Opinions

JFK Jr., the global village turns its lonely eyes to you, again.

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How unfortunate that John F. Kennedy, Jr. was born to a celebrated family within a culture whose only functioning mental attribute is its terribly selective memory.

With the death of JFK Jr., his wife Carolyn Bessette-Kennedy and her sister Lauren, the American public and the rest of the world is in mourning (at least according to the headline "Death of a celebrity in the global village touches us all" in the Sydney, Australia Morning Herald). But who, exactly, is being mourned?

Sadly, it doesn't take long to determine that few are mourning either woman. Neither had been a part of American popular culture long enough to be "valued" by the masses. Proof that Carolyn and Lauren are taking a backseat can be found on the covers of Newsweek and Time, both of which feature full-page photos of Kennedy alone. His wife's picture can be found, however, on the cover of Maclean's, also the only major news magazine that includes her name on the cover.

It is, without a doubt, the man once known as John-John who is the subject of America's tears. Three incarnations of Kennedy seem to be continually cropping up in everyone's thoughts, none of which are the genuine article.

Many Americans appear to be mourning a three-year-old boy. When the elder JFK was assassinated, his son was seen saluting at the side of the road as the funeral procession passed. The image of that toddler has been broadcast innumerable times since the Piper Saratoga went missing. Not surprisingly, Kennedy claimed he couldn't remember the funeral, but that image became ingrained on popular culture's selective memory. Many individuals still see Kennedy as the innocent in short pants. Probably not the way he would have liked to be remembered.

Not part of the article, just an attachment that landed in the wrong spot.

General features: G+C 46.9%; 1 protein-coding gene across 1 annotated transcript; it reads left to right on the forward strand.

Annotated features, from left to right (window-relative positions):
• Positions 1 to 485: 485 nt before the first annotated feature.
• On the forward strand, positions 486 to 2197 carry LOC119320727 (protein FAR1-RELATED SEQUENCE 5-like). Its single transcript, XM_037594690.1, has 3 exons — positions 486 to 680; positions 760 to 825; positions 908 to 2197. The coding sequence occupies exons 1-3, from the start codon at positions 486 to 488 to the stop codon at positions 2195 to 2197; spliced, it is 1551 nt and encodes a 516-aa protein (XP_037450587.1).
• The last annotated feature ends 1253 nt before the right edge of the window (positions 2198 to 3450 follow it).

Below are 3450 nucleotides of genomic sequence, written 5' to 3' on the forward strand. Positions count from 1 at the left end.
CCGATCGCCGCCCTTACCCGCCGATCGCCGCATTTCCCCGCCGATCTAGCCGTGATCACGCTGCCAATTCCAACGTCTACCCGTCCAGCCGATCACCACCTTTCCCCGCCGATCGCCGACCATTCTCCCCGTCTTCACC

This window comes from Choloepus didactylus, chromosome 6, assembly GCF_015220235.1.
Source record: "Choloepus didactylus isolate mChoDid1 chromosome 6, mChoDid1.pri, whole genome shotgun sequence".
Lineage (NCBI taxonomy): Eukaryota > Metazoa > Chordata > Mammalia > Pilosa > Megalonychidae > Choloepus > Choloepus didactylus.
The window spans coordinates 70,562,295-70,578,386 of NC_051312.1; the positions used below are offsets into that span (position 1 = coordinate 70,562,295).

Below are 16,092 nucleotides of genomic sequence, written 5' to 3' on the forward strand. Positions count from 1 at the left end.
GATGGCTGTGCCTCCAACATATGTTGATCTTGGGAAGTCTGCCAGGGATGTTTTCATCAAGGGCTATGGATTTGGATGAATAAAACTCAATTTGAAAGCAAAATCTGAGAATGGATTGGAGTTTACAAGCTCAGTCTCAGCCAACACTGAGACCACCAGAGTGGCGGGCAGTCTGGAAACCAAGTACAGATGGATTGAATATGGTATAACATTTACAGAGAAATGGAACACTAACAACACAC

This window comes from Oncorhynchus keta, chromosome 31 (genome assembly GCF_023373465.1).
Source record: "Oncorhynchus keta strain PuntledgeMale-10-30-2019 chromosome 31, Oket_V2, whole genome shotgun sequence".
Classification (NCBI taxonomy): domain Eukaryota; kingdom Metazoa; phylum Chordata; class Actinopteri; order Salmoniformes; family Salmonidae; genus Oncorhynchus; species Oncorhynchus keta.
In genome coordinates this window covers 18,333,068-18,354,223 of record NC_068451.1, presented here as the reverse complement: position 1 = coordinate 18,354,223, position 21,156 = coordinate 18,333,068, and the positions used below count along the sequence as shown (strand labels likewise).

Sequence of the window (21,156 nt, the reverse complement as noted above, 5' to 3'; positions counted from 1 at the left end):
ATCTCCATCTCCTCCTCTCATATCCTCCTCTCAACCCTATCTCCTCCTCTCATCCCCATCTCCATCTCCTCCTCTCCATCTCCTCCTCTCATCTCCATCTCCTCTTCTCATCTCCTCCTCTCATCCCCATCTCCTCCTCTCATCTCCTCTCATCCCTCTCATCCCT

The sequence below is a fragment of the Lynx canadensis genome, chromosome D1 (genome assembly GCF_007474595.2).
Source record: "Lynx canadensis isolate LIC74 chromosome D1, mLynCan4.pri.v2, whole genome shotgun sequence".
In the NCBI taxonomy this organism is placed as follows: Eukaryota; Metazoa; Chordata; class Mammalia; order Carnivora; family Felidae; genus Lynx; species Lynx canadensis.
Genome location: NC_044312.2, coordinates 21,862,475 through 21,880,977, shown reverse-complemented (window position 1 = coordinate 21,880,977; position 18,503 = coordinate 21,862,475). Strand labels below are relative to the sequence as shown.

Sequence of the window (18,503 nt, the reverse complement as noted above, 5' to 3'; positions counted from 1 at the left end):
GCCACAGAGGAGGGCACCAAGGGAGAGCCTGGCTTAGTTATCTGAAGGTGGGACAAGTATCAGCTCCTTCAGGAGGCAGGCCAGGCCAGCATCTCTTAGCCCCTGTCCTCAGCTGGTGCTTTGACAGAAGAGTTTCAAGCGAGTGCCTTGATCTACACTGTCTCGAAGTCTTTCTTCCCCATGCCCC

A second JFK Jr. who is being remembered is the politician that never was. Born into "Camelot," it seemed Kennedy's destiny to pick up his father's dropped sword. Had Kennedy wanted the key to the Oval Office, it would have been his, but he opted for other paths. His last direct involvement with politics came in 1988 when he spoke at the Democratic National Conference. Still, it was hoped that JFK Jr. would restore the Kennedy kingdom. His law degree furthered that hope. For many, the hope was only lost last week when Kennedy himself was lost.

The third, and perhaps least fair, of the ways that Kennedy is being remembered is as a clone of his father. No matter what JFK Jr. did, he was unable to escape his father. When Buzz Aldrin addressed a crowd at Kennedy Space Centre the day after the crash, he talked about what a great man JFK Sr. was. An African-American woman, when asked on the street how she felt about Kennedy's disappearance, talked about the efforts the elder Kennedy had made in the cause of desegregation. There is no dishonor in being linked to one's father, especially one so great, but there comes a point when a man must be recognized for his own merits.

JFK Jr. was not without merit. Perhaps the most notable of those merits was his resolution not to let his ancestry determine his destiny. Although Kennedy received his law degree, as many of his family members had, he chose Brown University rather than the traditional family school, Harvard. While many Kennedys follow the tradition that JFK Jr.'s great-grandfather John Francis Fitzgerald started by going into politics, Kennedy found his true calling as Co-founder, President and Editor-in-Chief of George. While Kennedy had no formal training as a journalist, he grew up under constant media scrutiny, which is perhaps the best education for that field. Combined with his essentially inborn knowledge of politics and slightly irreverent sense of humor, Kennedy's knowledge of media culture made for a magazine ahead of its time. George combines political punditry with acerbic humor and a feeling for popular culture like that found in Details or Icon.

While the magazine may have been Kennedy's finest accomplishment, he will, as an unfortunate circumstance of our society, be remembered for his bloodlines, and as a man who he wasn't rather than for who he really was: a journalist, a man who shunned the spotlight, and a man who appeared to have the red carpet of destiny laid before him, but still went his own way.

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